Pedagogy

It seems clear that progress in the NBIC arena will necessitate contributions from several fields whose practitioners have tended to address problems in a sequential manner. The operative approach has been, first something useful is found, then, if providence allows it, someone else gets involved with new insights or new capabilities; ultimately, commercial products are realized. In this era of convergent technologies, such a recipe can no longer be accepted, and practitioners must be taught in a new way.

This new pedagogy involves multidisciplinary training at the intersection of traditional fields, and it involves scientists, engineers, and social scientists. Although we still will need the ivory tower thinker, we will especially need to engage the intellects of students and established researchers in multidisciplinary, multi-investigator pursuits that lead to different ways of looking at research findings as well as to the utilization of different research tools. In acknowledgement of the necessity for multidiscipline skills and the participation in cross-discipline collaborations, nearly all of the funding agencies and private foundations provide substantial funding for research as well as for education of students in projects that are multidisciplinary and cross-disciplinary in character. A case in point is the Integrative Graduate Education and Research Training (IGERT) project (established by NSF in 1999), housed at The City University of New York, which involves three colleges from CUNY (the City College, Hunter College, and the College of Staten Island); Columbia University; and the University of Rochester.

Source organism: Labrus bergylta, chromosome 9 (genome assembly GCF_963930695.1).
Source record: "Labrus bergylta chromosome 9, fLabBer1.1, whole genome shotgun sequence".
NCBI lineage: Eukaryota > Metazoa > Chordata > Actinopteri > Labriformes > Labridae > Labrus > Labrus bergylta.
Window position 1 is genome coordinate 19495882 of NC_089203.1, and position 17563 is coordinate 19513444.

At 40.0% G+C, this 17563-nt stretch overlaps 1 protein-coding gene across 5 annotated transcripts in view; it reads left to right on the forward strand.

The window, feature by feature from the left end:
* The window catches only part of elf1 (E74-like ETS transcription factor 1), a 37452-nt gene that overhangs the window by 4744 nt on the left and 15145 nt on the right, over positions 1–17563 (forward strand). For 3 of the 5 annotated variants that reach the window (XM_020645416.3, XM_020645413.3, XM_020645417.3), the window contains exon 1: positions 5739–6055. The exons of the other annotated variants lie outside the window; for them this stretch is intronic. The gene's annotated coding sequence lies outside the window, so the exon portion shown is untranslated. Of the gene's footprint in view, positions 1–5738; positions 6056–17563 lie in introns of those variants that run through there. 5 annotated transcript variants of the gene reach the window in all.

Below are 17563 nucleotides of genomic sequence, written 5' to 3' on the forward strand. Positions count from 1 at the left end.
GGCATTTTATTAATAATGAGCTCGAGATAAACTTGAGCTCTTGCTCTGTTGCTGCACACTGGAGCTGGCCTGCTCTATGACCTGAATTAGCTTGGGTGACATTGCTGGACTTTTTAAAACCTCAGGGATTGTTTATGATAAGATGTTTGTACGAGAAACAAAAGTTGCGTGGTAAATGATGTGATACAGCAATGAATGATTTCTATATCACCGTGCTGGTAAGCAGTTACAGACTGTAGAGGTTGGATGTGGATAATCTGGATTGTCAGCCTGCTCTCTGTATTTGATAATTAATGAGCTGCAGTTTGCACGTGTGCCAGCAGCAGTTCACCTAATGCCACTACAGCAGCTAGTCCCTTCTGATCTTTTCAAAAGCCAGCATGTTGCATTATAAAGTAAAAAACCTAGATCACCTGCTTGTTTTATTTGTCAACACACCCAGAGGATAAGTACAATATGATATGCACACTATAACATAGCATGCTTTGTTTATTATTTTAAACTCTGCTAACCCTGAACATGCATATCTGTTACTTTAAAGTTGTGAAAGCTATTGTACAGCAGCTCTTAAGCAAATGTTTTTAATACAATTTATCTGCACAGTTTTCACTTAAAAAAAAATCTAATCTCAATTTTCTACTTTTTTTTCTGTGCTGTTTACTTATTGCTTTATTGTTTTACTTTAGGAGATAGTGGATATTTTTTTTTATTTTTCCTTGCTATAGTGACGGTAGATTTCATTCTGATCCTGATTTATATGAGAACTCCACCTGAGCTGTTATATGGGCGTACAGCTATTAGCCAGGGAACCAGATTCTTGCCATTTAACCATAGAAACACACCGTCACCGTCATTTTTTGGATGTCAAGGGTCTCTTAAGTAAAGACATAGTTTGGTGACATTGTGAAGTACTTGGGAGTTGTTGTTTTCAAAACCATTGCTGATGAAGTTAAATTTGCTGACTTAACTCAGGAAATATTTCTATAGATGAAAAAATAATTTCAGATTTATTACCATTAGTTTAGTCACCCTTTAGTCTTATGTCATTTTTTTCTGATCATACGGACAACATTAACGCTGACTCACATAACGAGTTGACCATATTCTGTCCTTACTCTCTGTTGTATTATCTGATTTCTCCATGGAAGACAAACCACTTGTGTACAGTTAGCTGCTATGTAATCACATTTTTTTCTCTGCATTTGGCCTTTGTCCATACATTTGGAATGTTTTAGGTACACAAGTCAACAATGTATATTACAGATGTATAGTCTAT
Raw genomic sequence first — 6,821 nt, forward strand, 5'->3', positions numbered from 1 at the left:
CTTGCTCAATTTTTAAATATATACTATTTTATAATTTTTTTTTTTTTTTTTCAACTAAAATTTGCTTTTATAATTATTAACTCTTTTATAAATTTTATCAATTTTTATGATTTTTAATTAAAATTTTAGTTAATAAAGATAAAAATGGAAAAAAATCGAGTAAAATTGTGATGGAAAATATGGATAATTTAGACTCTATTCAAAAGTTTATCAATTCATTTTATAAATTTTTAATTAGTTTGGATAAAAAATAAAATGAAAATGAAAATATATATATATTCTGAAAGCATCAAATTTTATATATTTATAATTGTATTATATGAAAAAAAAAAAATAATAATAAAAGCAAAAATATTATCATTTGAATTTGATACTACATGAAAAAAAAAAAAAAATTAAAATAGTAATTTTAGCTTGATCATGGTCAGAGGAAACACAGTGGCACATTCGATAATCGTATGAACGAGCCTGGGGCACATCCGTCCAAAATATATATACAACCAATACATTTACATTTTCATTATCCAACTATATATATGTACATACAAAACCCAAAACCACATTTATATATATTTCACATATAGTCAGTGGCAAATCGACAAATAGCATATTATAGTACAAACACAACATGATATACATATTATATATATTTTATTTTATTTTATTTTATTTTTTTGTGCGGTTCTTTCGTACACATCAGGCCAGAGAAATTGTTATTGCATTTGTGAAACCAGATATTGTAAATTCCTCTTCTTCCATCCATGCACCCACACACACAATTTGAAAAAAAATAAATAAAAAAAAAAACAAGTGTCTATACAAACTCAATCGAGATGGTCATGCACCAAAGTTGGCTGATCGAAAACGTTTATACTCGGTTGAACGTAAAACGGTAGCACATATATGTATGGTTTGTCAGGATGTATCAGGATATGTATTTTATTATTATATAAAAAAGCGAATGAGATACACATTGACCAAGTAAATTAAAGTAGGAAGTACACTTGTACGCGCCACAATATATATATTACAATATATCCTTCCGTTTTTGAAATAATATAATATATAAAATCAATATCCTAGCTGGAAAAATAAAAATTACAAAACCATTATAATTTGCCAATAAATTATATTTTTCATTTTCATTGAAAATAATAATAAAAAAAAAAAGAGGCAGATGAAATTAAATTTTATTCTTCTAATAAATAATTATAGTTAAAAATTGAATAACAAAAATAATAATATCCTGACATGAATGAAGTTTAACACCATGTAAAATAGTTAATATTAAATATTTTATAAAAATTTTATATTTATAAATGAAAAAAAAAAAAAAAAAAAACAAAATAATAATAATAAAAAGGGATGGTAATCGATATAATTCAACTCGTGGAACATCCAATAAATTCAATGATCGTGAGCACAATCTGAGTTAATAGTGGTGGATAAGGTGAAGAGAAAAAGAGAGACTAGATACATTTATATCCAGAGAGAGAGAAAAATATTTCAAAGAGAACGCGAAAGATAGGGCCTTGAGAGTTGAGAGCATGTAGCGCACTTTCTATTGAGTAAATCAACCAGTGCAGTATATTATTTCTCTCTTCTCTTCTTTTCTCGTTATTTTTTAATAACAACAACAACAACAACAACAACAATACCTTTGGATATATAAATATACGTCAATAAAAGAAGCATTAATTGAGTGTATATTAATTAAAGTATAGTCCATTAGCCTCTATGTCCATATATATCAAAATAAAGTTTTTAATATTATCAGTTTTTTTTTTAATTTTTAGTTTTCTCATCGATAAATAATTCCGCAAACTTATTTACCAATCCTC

IGERT participants are dedicated to the creation of research initiatives that span disciplinary and institutional boundaries, and to the objective that such initiatives be reflected in the education and training of all its students. The overall goal is to educate and train the next generation of scientists in an interdisciplinary environment whereby a graduate student may participate in all the phases of a research project: synthesis, materials fabrication, and characterization. Our students, though trained in as described, will be rigorously educated in a field of chemistry, engineering, or materials science. It is expected that such students will develop imaginative problem-solving skills and acquire a broad range of expertise and fresh, interdisciplinary outlooks to use in their subsequent positions. Our students will be not just sources of samples or instrument technicians but full partners with multidisciplinary training.

Without dealing with the specific science focus, the value-added elements of the CUNY-IGERT are described below:

• Multidisciplinary training (with choice of home institution after initial matriculation period at

CUNY)

• IGERT focused seminar program (via video-teleconferencing)

• Reciprocal attendance of annual symposia

• Expanded training opportunities (rotations and extended visits to appropriate collaborating laboratories)

• Formalized special courses (utilizing distance learning technology)

• Credit-bearing enrichment activities and courses

• Collaborative involvement with industry and national laboratories

• International partnerships that provide a global perspective in the research and educational exposures of students

Such a model for coupling research and education will produce individuals capable of creatively participating in the NBIC arena.

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